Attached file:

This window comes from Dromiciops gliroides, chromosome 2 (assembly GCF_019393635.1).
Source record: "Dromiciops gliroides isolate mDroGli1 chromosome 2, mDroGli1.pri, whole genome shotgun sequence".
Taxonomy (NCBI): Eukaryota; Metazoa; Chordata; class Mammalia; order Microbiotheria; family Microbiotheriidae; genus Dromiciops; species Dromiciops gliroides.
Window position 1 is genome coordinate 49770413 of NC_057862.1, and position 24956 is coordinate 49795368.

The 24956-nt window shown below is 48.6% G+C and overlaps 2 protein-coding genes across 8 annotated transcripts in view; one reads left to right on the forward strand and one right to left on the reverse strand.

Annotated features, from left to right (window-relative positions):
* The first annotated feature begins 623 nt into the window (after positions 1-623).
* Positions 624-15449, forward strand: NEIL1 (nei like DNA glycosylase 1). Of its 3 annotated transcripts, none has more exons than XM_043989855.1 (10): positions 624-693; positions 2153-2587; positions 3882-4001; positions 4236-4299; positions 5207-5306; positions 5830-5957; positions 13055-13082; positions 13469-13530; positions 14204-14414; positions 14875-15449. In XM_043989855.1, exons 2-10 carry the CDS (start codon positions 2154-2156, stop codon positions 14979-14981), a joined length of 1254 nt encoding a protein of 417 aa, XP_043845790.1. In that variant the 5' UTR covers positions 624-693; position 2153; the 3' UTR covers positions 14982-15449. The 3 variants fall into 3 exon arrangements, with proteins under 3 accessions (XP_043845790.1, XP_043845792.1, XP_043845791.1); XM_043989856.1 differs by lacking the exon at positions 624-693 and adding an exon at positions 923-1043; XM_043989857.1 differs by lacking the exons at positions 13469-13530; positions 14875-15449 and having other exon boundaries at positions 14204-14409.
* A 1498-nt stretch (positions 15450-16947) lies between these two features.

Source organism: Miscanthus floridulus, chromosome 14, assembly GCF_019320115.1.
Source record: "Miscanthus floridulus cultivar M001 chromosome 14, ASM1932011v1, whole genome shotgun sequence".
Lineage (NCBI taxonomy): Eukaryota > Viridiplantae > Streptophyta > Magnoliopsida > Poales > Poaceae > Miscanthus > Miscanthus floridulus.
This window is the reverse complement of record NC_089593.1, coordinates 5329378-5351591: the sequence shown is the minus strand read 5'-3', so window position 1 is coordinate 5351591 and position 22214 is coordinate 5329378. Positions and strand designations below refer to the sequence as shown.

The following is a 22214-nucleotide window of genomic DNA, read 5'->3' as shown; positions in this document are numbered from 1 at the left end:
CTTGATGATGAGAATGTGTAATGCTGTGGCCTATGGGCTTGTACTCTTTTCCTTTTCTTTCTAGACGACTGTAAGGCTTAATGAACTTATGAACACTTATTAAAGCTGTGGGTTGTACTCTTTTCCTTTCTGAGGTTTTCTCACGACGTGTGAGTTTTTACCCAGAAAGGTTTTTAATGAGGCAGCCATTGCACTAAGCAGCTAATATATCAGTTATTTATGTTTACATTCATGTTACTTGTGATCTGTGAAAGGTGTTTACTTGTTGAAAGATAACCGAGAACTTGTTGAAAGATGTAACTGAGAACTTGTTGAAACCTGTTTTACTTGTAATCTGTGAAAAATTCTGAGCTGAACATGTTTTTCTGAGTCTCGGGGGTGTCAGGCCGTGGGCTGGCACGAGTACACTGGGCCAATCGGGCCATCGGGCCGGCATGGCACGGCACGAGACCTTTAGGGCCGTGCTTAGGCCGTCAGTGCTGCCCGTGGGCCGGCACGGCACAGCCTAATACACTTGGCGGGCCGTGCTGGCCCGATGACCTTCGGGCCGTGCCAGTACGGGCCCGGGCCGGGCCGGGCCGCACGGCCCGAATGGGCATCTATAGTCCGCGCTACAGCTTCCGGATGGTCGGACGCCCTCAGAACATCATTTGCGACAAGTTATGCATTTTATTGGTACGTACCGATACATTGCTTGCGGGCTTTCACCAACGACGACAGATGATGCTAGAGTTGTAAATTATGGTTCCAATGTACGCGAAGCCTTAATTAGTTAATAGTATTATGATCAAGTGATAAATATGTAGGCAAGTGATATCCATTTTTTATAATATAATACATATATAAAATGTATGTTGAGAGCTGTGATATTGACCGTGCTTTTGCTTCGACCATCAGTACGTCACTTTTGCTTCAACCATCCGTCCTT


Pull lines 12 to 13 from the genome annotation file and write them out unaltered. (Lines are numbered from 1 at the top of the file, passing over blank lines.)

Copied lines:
Lineage (NCBI taxonomy): Eukaryota > Viridiplantae > Streptophyta > Magnoliopsida > Poales > Poaceae > Miscanthus > Miscanthus floridulus.
This window is the reverse complement of record NC_089593.1, coordinates 5329378-5351591: the sequence shown is the minus strand read 5'-3', so window position 1 is coordinate 5351591 and position 22214 is coordinate 5329378. Positions and strand designations below refer to the sequence as shown.